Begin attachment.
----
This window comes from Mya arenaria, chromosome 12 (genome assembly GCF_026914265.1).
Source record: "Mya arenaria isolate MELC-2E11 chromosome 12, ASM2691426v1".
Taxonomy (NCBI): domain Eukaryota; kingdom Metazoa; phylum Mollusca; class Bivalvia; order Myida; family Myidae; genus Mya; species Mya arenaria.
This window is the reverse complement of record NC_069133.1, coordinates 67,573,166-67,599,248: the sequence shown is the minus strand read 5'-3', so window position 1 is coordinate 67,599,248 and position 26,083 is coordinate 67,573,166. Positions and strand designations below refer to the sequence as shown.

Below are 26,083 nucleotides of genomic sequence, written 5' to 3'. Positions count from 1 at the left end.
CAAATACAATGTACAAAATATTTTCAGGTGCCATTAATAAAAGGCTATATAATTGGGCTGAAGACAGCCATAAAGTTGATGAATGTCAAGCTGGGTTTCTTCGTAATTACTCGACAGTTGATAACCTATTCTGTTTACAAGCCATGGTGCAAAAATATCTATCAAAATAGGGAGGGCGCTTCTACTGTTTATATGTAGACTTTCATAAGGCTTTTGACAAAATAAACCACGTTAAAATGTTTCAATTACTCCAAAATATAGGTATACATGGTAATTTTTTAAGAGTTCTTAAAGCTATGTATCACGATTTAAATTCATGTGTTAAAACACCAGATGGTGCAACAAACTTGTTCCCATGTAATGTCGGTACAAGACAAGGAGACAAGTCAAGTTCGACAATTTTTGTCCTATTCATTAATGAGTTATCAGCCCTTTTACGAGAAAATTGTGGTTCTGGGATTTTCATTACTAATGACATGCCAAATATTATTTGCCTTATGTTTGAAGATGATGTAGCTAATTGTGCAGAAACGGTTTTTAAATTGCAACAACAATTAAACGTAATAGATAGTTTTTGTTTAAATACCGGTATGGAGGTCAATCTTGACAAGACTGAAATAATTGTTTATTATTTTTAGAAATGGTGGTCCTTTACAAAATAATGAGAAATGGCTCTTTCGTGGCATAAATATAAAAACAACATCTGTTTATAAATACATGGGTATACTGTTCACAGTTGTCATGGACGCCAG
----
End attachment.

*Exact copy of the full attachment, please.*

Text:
This window comes from Mya arenaria, chromosome 12 (genome assembly GCF_026914265.1).
Source record: "Mya arenaria isolate MELC-2E11 chromosome 12, ASM2691426v1".
Taxonomy (NCBI): domain Eukaryota; kingdom Metazoa; phylum Mollusca; class Bivalvia; order Myida; family Myidae; genus Mya; species Mya arenaria.
This window is the reverse complement of record NC_069133.1, coordinates 67,573,166-67,599,248: the sequence shown is the minus strand read 5'-3', so window position 1 is coordinate 67,599,248 and position 26,083 is coordinate 67,573,166. Positions and strand designations below refer to the sequence as shown.

Below are 26,083 nucleotides of genomic sequence, written 5' to 3'. Positions count from 1 at the left end.
CAAATACAATGTACAAAATATTTTCAGGTGCCATTAATAAAAGGCTATATAATTGGGCTGAAGACAGCCATAAAGTTGATGAATGTCAAGCTGGGTTTCTTCGTAATTACTCGACAGTTGATAACCTATTCTGTTTACAAGCCATGGTGCAAAAATATCTATCAAAATAGGGAGGGCGCTTCTACTGTTTATATGTAGACTTTCATAAGGCTTTTGACAAAATAAACCACGTTAAAATGTTTCAATTACTCCAAAATATAGGTATACATGGTAATTTTTTAAGAGTTCTTAAAGCTATGTATCACGATTTAAATTCATGTGTTAAAACACCAGATGGTGCAACAAACTTGTTCCCATGTAATGTCGGTACAAGACAAGGAGACAAGTCAAGTTCGACAATTTTTGTCCTATTCATTAATGAGTTATCAGCCCTTTTACGAGAAAATTGTGGTTCTGGGATTTTCATTACTAATGACATGCCAAATATTATTTGCCTTATGTTTGAAGATGATGTAGCTAATTGTGCAGAAACGGTTTTTAAATTGCAACAACAATTAAACGTAATAGATAGTTTTTGTTTAAATACCGGTATGGAGGTCAATCTTGACAAGACTGAAATAATTGTTTATTATTTTTAGAAATGGTGGTCCTTTACAAAATAATGAGAAATGGCTCTTTCGTGGCATAAATATAAAAACAACATCTGTTTATAAATACATGGGTATACTGTTCACAGTTGTCATGGACGCCAG